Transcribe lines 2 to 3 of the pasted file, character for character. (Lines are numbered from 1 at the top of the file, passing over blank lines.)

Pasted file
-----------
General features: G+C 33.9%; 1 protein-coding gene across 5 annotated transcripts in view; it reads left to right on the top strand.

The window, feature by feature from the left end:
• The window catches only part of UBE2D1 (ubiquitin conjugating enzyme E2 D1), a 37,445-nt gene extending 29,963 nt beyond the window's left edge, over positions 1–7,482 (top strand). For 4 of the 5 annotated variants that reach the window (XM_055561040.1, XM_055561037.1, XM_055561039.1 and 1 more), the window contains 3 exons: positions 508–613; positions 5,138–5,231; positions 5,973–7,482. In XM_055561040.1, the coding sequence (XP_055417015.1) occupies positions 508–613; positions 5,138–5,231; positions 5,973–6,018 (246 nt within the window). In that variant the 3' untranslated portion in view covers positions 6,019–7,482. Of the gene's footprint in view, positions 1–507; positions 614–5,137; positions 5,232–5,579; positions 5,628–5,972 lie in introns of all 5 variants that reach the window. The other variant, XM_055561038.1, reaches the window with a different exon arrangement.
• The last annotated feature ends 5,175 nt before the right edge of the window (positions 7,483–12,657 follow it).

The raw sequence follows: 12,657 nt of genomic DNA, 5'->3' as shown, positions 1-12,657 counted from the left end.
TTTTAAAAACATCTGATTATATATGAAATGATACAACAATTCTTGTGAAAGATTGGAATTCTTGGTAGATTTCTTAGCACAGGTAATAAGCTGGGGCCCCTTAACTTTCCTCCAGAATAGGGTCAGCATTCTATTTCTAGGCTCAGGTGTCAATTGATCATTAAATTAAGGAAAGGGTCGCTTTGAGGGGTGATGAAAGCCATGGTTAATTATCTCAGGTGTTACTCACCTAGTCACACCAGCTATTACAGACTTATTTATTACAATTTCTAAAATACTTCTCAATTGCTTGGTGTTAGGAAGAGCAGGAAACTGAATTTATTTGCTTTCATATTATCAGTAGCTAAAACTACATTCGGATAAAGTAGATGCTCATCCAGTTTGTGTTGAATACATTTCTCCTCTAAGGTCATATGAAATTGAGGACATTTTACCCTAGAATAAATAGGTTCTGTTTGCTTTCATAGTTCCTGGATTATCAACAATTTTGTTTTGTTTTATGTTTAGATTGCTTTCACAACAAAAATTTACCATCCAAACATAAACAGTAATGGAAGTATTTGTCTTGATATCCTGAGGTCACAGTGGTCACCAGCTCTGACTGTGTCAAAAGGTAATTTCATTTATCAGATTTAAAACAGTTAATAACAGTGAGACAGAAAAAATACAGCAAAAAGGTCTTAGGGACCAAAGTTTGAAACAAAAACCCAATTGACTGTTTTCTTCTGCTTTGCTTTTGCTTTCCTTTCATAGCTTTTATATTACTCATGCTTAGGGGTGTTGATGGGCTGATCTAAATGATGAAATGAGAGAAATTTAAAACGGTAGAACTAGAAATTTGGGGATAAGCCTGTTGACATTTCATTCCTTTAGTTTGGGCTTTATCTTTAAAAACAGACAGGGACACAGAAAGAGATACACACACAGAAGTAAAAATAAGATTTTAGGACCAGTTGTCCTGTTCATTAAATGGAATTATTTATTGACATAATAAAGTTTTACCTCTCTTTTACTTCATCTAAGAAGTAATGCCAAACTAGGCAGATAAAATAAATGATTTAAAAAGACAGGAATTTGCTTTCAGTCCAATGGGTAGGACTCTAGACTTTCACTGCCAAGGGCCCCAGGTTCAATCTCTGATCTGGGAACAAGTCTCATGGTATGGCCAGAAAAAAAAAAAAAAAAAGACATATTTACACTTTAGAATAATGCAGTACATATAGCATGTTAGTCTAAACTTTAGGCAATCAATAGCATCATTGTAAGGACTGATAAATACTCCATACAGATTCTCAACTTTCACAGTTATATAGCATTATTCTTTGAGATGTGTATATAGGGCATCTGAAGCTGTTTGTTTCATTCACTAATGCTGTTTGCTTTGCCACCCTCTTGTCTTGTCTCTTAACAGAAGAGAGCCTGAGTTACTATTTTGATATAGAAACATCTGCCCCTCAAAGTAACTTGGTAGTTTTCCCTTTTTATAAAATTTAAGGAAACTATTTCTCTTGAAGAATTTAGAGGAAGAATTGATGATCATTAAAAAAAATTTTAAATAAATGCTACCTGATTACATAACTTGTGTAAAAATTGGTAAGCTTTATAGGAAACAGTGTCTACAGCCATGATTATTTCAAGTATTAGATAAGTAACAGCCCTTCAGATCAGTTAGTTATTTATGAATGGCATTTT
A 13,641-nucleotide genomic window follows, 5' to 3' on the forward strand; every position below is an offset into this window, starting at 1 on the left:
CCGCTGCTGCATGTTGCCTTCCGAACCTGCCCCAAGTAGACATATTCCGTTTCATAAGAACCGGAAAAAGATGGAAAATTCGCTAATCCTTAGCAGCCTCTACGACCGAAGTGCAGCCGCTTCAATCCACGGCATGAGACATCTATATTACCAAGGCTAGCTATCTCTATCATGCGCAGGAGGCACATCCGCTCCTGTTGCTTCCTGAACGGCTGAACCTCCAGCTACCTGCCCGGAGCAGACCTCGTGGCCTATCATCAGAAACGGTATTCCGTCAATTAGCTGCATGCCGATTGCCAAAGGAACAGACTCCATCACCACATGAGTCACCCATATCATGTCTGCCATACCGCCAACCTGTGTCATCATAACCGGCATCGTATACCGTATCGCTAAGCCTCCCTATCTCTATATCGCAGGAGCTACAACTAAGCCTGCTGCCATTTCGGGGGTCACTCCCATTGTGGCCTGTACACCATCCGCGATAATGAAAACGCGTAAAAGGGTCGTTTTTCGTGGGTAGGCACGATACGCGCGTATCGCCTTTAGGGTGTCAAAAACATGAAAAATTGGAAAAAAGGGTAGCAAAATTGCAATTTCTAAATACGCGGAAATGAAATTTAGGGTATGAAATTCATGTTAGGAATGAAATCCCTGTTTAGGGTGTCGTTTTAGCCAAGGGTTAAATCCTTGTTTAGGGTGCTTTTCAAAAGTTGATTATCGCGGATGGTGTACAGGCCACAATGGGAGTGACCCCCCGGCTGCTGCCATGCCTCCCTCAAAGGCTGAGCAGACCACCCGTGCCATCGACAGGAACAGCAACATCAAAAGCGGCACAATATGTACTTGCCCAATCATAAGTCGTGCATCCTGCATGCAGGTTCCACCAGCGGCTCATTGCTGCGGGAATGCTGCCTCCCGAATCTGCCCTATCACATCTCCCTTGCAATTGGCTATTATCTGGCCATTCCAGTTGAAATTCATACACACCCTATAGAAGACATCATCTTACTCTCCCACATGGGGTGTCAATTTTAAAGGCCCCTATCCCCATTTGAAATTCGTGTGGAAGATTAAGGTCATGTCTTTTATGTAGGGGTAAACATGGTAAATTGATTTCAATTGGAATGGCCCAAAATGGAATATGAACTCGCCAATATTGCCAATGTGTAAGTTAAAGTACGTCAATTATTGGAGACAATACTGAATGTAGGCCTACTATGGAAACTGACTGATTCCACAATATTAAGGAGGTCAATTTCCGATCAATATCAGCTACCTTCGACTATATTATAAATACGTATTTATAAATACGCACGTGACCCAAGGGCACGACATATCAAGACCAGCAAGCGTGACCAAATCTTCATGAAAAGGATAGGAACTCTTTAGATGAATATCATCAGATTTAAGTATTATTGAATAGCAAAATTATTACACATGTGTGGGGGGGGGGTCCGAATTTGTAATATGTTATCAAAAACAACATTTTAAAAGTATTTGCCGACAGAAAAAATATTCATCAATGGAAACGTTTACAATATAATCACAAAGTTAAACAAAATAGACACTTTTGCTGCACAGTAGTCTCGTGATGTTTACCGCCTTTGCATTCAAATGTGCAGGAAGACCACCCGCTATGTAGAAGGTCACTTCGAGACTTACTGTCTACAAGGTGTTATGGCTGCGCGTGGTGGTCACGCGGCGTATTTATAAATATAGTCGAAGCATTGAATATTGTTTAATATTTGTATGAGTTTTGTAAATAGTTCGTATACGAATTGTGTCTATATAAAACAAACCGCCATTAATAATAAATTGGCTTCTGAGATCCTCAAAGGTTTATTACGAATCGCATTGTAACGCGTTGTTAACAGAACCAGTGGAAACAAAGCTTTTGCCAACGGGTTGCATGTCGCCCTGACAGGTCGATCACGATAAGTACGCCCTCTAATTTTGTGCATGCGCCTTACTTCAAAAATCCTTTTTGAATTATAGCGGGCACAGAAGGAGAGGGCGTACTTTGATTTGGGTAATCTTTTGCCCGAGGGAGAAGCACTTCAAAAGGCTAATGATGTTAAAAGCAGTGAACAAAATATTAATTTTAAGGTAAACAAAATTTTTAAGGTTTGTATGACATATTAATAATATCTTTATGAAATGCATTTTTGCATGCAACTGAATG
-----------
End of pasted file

The window, feature by feature from the left end:
• The window catches only part of UBE2D1 (ubiquitin conjugating enzyme E2 D1), a 37,445-nt gene extending 29,963 nt beyond the window's left edge, over positions 1–7,482 (top strand). For 4 of the 5 annotated variants that reach the window (XM_055561040.1, XM_055561037.1, XM_055561039.1 and 1 more), the window contains 3 exons: positions 508–613; positions 5,138–5,231; positions 5,973–7,482. In XM_055561040.1, the coding sequence (XP_055417015.1) occupies positions 508–613; positions 5,138–5,231; positions 5,973–6,018 (246 nt within the window). In that variant the 3' untranslated portion in view covers positions 6,019–7,482. Of the gene's footprint in view, positions 1–507; positions 614–5,137; positions 5,232–5,579; positions 5,628–5,972 lie in introns of all 5 variants that reach the window. The other variant, XM_055561038.1, reaches the window with a different exon arrangement.